Clabbered milk can be considered a type of yogurt.

In my experience, this process to make clabbered milk can take as long as 72 hours but it depends on your kitchen and climate.

Soured milk does not ferment long enough for this separation to occur and that is its key difference from clabbered milk.

Sour Milk Substitute

You may have come across recipes that advise you to just add some vinegar or lemon juice to milk as a shortcut to making soured milk, a substitute for the real thing..

And although this will work in a pinch but it is not even remotely close to true sour milk.

However, if you need some RIGHT NOW for a baking project — add 1 tablespoon of plain vinegar or lemon juice per 1 cup of milk and after letting that sit for 5-10 minutes you will have a facsimile that would work decently enough in something like Traditional Irish Soda Bread.

You can use pasteurized or raw milk for this technique, but again, this is not true sour milk and I recommend trying out the real stuff if you can.

raw kefir smoothie in mason jar
Try using sour milk in a smoothie, like in my nutrient-dense raw kefir smoothie recipe. Just swap out kefir for sour milk.

Recipes With Sour Milk

  • My historic recipe for Irish Soda Bread Using Einkorn Wheat depends on sour milk (or buttermilk) to leaven the bread.
  • You can also use sour milk instead of kefir in my Raw Kefir Smoothie With Berries, Collagen, & Egg Yolks Recipe

10 More Practical Uses

There are many uses for soured milk. Here are just a few.

  • Drink it on its own. Why buy expensive probiotic supplements if you have access to nourishing raw milk? It’s teeming with beneficial gut bacteria.
  • Use it to ferment and make chicken feed more nutritious and last longer.
  • Or just feed it directly to your livestock.
  • Remove the bitterness from liver. Soak your liver in soured milk for 4-8 hours, or even overnight. This will remove any bitterness and may win over liver haters.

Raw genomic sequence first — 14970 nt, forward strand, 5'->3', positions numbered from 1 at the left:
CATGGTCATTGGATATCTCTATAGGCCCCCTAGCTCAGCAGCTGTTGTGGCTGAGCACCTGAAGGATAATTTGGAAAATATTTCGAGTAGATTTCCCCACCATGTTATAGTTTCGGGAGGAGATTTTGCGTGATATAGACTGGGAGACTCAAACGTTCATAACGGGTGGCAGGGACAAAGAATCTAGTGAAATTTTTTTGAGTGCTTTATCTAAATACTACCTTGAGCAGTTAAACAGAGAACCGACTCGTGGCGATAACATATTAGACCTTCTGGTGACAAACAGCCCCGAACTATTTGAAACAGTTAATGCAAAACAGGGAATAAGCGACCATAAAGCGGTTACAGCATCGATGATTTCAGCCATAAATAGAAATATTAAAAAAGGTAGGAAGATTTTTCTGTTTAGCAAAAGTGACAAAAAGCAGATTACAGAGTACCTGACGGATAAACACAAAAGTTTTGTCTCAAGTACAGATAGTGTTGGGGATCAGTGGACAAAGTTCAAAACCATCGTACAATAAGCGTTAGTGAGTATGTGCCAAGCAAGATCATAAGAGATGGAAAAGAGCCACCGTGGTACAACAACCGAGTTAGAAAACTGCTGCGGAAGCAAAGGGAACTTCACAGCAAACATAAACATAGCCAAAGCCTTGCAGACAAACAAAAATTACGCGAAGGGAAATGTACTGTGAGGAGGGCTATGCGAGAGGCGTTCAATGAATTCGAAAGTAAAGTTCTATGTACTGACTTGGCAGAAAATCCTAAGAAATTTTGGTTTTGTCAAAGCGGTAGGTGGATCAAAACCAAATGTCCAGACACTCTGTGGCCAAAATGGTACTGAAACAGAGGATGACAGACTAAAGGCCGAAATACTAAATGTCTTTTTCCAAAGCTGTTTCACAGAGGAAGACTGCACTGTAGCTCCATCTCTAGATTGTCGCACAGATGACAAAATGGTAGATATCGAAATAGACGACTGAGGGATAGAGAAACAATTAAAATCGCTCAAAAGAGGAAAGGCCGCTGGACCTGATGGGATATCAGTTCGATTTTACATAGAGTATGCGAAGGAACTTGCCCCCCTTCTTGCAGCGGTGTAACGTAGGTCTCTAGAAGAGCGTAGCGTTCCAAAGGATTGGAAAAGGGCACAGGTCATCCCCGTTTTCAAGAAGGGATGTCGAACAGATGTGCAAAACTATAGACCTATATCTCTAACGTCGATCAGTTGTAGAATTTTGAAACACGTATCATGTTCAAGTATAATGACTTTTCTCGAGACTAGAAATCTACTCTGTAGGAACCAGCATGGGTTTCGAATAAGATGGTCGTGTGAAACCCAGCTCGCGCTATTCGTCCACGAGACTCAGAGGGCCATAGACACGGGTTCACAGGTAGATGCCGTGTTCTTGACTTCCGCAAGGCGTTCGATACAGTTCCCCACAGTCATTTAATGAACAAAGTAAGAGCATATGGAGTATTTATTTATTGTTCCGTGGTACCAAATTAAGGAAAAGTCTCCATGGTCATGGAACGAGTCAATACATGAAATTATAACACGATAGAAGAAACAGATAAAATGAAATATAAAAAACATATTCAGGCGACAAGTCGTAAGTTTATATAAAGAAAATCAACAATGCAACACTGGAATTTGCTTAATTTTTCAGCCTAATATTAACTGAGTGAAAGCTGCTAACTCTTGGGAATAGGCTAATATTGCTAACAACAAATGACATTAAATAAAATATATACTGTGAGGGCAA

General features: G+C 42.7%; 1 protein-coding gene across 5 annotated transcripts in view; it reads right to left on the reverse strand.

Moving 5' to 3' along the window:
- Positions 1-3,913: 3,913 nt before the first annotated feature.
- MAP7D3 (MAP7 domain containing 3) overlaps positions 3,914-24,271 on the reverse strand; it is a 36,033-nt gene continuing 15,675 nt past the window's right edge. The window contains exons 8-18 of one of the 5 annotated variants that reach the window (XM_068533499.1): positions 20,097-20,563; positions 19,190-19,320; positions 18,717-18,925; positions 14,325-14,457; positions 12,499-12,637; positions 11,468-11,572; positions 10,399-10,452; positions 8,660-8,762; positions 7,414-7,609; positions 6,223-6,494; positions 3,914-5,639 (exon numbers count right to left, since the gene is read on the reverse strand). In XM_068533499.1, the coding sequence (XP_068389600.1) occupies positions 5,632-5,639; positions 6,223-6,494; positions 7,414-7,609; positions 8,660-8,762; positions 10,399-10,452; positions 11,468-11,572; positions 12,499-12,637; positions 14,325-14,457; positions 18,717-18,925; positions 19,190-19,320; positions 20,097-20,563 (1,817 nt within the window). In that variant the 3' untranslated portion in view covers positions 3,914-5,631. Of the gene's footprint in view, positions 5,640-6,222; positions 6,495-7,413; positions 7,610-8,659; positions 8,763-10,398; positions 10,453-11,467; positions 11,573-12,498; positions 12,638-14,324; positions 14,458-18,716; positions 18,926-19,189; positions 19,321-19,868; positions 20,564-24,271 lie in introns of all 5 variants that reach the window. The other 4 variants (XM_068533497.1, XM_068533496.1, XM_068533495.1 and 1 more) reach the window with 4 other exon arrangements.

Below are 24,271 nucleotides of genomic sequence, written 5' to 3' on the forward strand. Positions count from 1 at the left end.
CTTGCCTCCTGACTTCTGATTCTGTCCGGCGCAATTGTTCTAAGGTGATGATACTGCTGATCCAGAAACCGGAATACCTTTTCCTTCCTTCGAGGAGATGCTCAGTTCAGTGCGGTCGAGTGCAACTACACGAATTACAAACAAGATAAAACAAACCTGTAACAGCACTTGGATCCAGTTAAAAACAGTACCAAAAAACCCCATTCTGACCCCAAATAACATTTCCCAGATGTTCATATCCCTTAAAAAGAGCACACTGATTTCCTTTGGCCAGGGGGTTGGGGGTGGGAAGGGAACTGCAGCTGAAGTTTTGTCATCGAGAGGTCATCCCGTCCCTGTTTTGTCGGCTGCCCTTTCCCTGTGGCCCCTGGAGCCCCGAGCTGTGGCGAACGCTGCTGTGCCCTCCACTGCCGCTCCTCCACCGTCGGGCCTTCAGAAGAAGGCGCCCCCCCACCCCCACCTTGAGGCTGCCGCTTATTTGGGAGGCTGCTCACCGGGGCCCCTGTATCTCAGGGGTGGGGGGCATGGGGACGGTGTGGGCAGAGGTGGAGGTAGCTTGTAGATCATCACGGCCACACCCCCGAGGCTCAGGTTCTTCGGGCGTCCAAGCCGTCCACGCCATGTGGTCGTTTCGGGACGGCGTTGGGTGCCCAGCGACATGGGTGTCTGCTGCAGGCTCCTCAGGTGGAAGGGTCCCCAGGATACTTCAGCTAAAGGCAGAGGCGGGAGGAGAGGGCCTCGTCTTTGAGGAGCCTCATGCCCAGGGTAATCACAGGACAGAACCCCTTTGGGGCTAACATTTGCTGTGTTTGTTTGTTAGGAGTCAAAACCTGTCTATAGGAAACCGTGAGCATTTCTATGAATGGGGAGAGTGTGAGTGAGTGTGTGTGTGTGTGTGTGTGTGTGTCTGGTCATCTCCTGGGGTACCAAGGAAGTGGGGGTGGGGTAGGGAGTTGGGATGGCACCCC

• Tenderize meat. Soured milk will tenderize any tough cut of meat you have.
  • Bake/cook anything. Any recipe calling for buttermilk can generally also be substituted with soured milk. There are a ton of recipes out there for fried buttermilk chicken, cookies, pancakes, scones, cake etc.
  • Soak grains. Properly prepare your grains by soaking them in soured milk. This process will render many of the toxic anti-nutrients naturally found in grains inert or at least greatly diminish the effect. I use this technique in the Soda Bread Recipe.
  • Gardening. Dilute the soured milk with plain water and use it as a nourishing source of calcium and other things in your vegetable gardens.
  • Skincare. Lactic acid is a common and powerful ingredient used in skincare. It exfoliates the top layers of your skin leaving it refreshed and glowing. Try this once a week to start. Just rub some soured milk on your face and wash it off after about 20 minutes before applying your moisturizer. Can be used after a deeper pore cleansing salicylic acid treatment too.
  • Leave it out longer until it separates into curds and whey — make clabbered milk or bonny clabber. This can take up to 72 hours but will depend entirely on the conditions (temperature and humidity) of your kitchen. Enjoy plain or spiced with cinnamon, nutmeg, maple syrup, raw honey etc.
a carafe of sour milk next to some cheeses

Best Green Bean Casserole

This easy Green Bean Casserole recipe is made 100% from scratch with lightened-up ingredients, including a delicious creamy green bean filling and crispy onion topping. It’s also easy to make ahead and always a crowd fave.

Green Bean Casserole Recipe

Move over, canned creamy soup, frozen green beans, and packaged fried onions.

This modern homemade green bean casserole recipe is made entirely from scratch and tastes a million times better than the retro casserole full of processed ingredients. And it is my hands-down fave. ♡♡♡

For too many years, I always passed on the green bean casserole at Thanksgiving because it was so mushy, bland and boring. But as it turns out, when homemade green bean casserole is well-seasoned and made with better ingredients, it comes to life and tastes SO fresh and flavorful. And it’s still quite simple to make!

Instead of soggy frozen green beans, fresh green beans are the star of the show here, which are ever-so-briefly cooked in order to preserve their crisp texture and bright flavor. Instead of canned cream of mushroom soup, fresh mushrooms are sautéed and folded into a lightened-up creamy Alfredo sauce. And instead of dry, packaged, palm-oil-fried onions, fresh red onion is sautéed with crispy panko breadcrumbs, which toast to golden perfection as the casserole bakes.